“While local authority children’s centres are experiencing cuts of 20-25% on average, Barnardo’s children’s centres were already running at low costs and are seeing average cuts of between 10% and 15%,” she says. “We know what it’s like to work with funding restraints and that’s made us good at targeting those who need our services most.”

Bamfield emphasises that the key to effective service provision is to maintain a highly qualified workforce within centres.

“It doesn’t matter if it’s run by a local authority or a charity. The quality of service at a children’s centre is down to the staff,” she says. “That’s an important area to focus on now, because it’s an area in a lot of danger of being cut. The most highly qualified and experienced staff are the most likely to be cut because they’re the most expensive.”

A way forward would be to embed social workers with child protection experience in every children’s centre. It is an idea promoted by Nushra Mansuri, joint England manager of the British Association of Social Workers.

“Their presence can make a tangible difference to practice, particularly around child protection, so we would strongly advocate that social workers are a necessary part of the personnel working in centres,” she says. “These should not be local authority social workers, but practitioners on-site who can focus on the families they see.”

Annie Yellowe-Palma, an independent social work consultant and mentor who has worked with multiple children’s centres to improve child protection services, agrees. But she says spending cuts could leave centre-based child protection professionals with extra work – and that would distract from their core purpose.

“Having a child protection social worker in a centre would help, but the role needs to be clear and protected,” she says. “In one centre I visited, the child protection manager also oversaw finance and the child protection social worker held local authority cases. How’s that going to promote the importance of child protection throughout the centre?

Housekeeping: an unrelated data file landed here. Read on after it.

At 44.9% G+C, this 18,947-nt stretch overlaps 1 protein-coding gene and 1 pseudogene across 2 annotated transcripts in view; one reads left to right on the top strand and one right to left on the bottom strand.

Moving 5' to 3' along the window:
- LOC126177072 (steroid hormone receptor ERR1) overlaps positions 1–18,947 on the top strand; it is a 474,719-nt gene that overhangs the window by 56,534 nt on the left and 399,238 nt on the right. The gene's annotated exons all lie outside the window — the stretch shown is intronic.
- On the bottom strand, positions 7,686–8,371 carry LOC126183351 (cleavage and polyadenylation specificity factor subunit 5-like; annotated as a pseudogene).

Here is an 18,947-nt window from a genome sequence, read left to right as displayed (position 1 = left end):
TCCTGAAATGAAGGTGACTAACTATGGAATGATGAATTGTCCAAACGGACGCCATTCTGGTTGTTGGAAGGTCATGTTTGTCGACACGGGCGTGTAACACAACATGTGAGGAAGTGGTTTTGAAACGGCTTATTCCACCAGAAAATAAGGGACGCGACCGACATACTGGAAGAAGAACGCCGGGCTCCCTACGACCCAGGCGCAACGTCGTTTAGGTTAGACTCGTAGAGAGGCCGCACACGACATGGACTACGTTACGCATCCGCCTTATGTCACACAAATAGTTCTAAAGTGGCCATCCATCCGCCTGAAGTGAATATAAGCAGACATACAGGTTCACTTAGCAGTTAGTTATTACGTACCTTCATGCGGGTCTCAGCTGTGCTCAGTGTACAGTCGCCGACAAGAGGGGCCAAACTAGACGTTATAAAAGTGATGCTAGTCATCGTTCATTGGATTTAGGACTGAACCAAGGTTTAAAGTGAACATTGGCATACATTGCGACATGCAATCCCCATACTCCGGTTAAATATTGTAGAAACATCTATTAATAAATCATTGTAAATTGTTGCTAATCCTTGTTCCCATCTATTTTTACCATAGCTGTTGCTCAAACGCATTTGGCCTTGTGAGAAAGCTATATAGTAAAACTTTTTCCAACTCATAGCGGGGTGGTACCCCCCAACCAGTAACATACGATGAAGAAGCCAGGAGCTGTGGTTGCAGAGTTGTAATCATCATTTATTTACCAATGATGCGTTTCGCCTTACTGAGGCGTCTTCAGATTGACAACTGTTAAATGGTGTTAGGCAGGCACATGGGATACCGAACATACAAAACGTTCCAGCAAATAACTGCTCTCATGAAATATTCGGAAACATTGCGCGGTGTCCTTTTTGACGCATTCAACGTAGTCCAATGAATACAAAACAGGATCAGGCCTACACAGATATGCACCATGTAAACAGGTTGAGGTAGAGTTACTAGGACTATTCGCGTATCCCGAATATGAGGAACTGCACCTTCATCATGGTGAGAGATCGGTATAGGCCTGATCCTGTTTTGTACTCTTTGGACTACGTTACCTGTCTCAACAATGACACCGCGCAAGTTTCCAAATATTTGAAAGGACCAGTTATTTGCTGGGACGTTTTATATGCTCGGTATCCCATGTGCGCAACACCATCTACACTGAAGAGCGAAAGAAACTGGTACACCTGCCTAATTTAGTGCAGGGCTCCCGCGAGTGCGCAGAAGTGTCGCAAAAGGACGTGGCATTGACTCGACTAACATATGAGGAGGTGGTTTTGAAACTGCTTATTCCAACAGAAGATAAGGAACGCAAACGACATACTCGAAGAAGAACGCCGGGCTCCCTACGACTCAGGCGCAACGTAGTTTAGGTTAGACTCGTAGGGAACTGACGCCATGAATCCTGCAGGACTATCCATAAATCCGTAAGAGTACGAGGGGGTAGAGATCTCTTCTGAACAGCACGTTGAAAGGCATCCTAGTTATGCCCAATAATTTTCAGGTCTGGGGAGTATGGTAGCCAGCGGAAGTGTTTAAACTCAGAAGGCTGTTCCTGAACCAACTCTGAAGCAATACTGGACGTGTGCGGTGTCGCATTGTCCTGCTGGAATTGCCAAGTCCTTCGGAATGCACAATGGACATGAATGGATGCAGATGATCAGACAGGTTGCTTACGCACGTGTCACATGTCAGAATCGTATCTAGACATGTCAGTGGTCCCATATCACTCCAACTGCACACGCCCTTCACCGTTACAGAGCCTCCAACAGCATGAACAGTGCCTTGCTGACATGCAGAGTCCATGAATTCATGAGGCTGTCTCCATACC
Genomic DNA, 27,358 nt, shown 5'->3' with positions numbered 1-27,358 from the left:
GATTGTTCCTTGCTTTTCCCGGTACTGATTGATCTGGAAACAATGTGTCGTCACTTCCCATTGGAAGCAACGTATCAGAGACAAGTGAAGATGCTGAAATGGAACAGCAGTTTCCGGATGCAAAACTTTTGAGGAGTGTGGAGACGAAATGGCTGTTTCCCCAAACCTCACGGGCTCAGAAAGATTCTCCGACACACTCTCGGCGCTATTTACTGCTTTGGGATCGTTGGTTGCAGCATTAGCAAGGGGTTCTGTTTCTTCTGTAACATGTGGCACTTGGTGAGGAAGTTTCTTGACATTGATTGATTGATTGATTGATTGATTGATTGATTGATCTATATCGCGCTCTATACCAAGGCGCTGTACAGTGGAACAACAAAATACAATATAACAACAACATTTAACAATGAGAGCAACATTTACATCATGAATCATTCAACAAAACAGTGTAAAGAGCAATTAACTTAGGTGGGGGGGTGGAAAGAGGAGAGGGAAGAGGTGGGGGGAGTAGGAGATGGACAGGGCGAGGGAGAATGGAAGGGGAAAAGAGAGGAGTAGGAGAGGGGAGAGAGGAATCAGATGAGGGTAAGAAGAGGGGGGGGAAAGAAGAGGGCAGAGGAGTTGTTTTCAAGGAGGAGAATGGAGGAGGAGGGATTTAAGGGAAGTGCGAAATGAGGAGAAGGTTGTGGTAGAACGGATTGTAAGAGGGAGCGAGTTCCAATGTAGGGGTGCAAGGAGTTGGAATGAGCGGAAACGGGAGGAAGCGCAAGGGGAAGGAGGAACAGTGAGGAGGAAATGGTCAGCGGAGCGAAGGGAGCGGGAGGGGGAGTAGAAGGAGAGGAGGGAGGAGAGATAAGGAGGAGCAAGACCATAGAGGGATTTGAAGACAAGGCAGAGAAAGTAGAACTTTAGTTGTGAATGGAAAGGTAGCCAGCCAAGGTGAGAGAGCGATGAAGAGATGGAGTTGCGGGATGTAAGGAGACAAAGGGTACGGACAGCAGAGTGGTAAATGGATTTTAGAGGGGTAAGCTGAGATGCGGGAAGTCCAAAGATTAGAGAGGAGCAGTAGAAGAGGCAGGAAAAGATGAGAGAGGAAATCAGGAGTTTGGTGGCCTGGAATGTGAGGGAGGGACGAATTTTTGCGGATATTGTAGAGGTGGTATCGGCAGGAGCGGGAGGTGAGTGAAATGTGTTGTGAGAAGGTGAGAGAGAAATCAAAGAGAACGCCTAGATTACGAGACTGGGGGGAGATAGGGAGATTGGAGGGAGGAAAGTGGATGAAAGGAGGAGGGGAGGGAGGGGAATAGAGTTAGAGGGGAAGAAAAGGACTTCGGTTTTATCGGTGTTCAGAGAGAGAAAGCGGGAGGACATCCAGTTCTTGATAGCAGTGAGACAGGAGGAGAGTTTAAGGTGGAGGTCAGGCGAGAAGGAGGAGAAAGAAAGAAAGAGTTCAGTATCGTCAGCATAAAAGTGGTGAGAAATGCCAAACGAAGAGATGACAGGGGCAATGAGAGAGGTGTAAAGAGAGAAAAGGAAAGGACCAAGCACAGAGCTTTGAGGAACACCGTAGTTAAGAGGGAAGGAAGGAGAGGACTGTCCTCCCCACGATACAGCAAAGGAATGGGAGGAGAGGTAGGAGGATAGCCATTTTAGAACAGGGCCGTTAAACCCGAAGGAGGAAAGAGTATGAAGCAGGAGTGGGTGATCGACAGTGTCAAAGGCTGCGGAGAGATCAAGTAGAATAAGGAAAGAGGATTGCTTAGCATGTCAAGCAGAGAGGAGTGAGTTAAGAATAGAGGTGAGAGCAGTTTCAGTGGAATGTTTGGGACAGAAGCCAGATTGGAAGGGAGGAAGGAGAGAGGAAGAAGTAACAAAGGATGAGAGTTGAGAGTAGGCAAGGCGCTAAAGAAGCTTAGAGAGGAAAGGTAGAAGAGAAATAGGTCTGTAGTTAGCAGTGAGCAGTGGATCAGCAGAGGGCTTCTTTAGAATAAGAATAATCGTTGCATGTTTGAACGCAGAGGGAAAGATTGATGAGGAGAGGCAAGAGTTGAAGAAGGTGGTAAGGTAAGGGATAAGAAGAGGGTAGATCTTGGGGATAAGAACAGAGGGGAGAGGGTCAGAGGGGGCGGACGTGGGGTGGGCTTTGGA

“A lot of them are collecting data that have no relevance to their area. In another centre I worked in, they were being asked how many disabled children they knew of in the borough. There’s no need to collect that data: there should be a designated social worker working in the local authority who would have all that data at their fingertips. It can’t come from the bottom up. Management needs to see it as a priority and allocate work accordingly.”

There is a fear that such disorganised box-ticking may spill into the payment-by-results pilots. Matt Dunkley, president of the Association of Directors of Children’s Services, says centres must ensure they are measuring genuine outcomes that make a difference rather than focusing on procedures.

“People reward what’s easiest to measure rather than what makes the most difference,” he says. “It’s important to know how many people children’s centres are reaching. But you shouldn’t be rewarded for reach because that’s just a process – it doesn’t say anything about what the outcome of that reach was.

“While you need to know what access people have to a service, it’s important to know what difference the service is making when they access it. I wouldn’t want those kinds of process targets driving the payment-by-results pilots – it has to be about outcomes that improve the lives of children.”

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This article is published in the 18 August 2011 edition of Community Care under the headline “Can payment-by-results hit the target?”